A well-known principle of human behavior says that when we ask someone to do us a favor we will be more successful if we provide a reason.
A study looking specifically at consumer attitudes found that consumers who had been asked to evaluate products individually, and were then told that their peers had evaluated the same products negatively, were heavily influenced by what they heard.
When it comes down to a real purchase decision, the unconscious mind’s desire to avoid risks can often make the choice of something new feel far less appealing.
The unconscious mind is the real driver of consumer behavior.
Understanding consumers is largely a matter of understanding how the unconscious mind operates.
When people see others doing something, at the very least they tend to form a view about it, and in many cases will go ahead and copy it.
Advertising of yesteryear favored people with literary backgrounds. Literary is still important, but so is philosophy and psychology – being able to understand how people think and rationalize.
When a person’s fear that they will miss out offsets their perceived risk in making the purchase, they have a powerful motivation to act.
How much more quickly do you press the ‘buy’ button when a website tells you it only has one of the product that you’re interested in?
When the fear of missing out overpowers the fear of making a bad choice, people will buy.
An intriguing aspect of our willingness to follow the flock is that we don’t actually need to see the flock ourselves: it’s enough for someone to tell us what the flock is doing.
If consumers pick up on a message they will unconsciously seek evidence to support it.
Our unconscious minds have vast amounts of data that we regularly rely on to make decisions, but we have no direct, conscious access to those processes.
And that’s the problem if a business is expecting customers to respond accurately in research.
Asking people to focus consciously on the difference between two alternative drinks produces a preference, but the unwitting detachment of the unconscious mind triggers involved in the real world decision to buy make that conscious evaluation an irrelevance.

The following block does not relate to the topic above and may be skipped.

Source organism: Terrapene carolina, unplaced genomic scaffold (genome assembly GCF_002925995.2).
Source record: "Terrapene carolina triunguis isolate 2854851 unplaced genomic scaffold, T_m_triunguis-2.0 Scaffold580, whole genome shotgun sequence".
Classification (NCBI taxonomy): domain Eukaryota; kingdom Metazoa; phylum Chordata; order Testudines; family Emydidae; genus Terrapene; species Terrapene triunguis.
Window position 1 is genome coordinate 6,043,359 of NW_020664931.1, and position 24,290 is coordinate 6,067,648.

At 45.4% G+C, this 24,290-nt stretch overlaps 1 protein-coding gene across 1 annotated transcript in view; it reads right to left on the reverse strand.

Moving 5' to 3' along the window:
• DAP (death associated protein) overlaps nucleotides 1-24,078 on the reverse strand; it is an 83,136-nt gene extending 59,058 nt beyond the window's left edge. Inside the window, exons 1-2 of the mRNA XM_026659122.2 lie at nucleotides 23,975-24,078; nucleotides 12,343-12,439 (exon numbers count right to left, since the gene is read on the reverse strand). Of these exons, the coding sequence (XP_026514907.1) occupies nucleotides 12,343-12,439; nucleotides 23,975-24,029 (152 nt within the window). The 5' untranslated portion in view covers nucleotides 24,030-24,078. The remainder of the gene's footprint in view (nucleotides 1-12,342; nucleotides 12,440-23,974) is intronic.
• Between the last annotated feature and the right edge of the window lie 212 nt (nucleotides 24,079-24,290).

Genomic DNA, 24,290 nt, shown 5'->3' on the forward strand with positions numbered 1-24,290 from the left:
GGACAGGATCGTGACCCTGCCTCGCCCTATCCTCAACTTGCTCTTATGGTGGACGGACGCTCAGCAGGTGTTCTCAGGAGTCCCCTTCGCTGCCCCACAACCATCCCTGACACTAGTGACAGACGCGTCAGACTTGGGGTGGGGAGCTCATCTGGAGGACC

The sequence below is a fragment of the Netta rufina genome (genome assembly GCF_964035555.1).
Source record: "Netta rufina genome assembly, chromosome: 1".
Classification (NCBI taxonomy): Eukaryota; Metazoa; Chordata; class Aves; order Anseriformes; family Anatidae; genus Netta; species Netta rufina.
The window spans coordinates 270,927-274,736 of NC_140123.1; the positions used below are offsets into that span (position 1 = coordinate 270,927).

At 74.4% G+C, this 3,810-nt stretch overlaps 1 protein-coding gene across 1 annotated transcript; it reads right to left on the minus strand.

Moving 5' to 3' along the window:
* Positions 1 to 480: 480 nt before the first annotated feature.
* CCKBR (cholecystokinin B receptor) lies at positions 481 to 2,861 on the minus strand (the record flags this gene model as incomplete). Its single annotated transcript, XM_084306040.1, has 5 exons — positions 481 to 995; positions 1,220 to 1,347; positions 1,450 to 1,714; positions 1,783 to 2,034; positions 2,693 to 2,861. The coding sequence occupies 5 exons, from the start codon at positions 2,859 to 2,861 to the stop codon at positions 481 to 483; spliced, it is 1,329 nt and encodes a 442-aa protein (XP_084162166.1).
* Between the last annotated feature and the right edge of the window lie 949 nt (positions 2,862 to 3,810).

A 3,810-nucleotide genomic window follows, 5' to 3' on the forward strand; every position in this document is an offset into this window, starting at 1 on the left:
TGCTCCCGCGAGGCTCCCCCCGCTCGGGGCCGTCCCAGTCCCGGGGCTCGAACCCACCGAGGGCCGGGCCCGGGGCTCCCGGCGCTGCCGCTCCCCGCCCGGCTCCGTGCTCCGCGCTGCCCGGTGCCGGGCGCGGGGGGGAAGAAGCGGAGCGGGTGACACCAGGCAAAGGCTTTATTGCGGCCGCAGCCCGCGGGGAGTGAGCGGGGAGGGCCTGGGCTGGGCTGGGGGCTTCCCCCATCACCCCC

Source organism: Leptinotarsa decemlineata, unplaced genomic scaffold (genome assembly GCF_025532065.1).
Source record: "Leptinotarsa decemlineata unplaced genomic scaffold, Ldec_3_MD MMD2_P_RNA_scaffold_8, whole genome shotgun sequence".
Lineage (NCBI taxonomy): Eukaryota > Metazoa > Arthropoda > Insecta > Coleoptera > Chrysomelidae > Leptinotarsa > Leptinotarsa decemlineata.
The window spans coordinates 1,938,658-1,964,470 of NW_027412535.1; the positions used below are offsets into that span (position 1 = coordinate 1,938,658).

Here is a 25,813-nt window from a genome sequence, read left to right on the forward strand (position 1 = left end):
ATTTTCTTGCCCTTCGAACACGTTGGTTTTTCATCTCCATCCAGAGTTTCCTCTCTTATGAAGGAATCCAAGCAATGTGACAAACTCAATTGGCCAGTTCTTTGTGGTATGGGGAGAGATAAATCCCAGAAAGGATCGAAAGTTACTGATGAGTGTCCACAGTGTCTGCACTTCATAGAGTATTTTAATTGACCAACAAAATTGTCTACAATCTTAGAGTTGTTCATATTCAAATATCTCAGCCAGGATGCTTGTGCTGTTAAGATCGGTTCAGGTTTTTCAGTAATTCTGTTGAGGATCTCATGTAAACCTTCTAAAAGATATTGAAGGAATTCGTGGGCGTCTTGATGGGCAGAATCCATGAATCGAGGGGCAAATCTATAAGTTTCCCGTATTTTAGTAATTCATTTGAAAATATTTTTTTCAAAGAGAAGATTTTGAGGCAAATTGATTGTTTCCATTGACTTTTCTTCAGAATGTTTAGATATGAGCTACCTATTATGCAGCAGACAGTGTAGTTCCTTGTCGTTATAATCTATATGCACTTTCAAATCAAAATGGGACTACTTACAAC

The software loading bar is the greatest psychological trick of all time. As long as you can see movement on the loading bar, you’re perfectly happy for almost any length of time.
Transferrence of fear and self-loathing to an authoritarian vessel; it’s catharsis. He absorbes their dread with his narrative.
Because of this (the preacher) is effective in proportion to the amount of certainty he can project.
Certain linguistic anthropologists think that religion is a language virus that re-writes pathways in the brain.
Dulls critical thinking…
Social penetration theory states that humans, even without thinking about it, weigh each relationship and interaction with another human on a reward cost scale. If the interaction was satisfactory, then that person or relationship is looked upon favorably. But if an interaction was unsatisfactory, then the relationship will be evaluated for its costs compared to its rewards or benefits. People try to predict the outcome of an interaction before it takes place.
Most decision making is impulsive.
The role heuristics play in our decision making is grossly underestimated because we are unaware of their existance.
Argument is a terrible vehicle for changing behavior.
Our minds actually have two processing systems:
1.) The unconscious
2.) The conscious
The conscious tends to be very rational, very good at mathematical logic, sequential thinking, and other things like planning for deferred gratification. However it’s very very slow, not really efficient at what it does, and most of the decisions and most of the influences emerge from unconscious thinking.